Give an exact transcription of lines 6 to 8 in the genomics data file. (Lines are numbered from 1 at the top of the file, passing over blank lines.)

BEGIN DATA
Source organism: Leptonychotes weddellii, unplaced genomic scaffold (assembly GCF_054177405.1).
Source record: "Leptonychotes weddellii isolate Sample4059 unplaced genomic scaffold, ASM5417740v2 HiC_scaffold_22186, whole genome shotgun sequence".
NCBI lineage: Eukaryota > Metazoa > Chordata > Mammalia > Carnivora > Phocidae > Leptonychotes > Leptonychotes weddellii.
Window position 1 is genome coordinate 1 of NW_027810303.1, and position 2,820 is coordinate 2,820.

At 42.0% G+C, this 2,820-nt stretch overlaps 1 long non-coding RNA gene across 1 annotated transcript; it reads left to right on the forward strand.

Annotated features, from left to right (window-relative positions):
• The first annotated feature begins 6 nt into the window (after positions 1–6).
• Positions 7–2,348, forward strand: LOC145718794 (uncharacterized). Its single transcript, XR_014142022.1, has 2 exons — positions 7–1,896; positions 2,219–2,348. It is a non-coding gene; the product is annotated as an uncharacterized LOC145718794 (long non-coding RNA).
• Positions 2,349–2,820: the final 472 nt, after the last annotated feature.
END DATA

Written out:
Annotated features, from left to right (window-relative positions):
• The first annotated feature begins 6 nt into the window (after positions 1–6).
• Positions 7–2,348, forward strand: LOC145718794 (uncharacterized). Its single transcript, XR_014142022.1, has 2 exons — positions 7–1,896; positions 2,219–2,348. It is a non-coding gene; the product is annotated as an uncharacterized LOC145718794 (long non-coding RNA).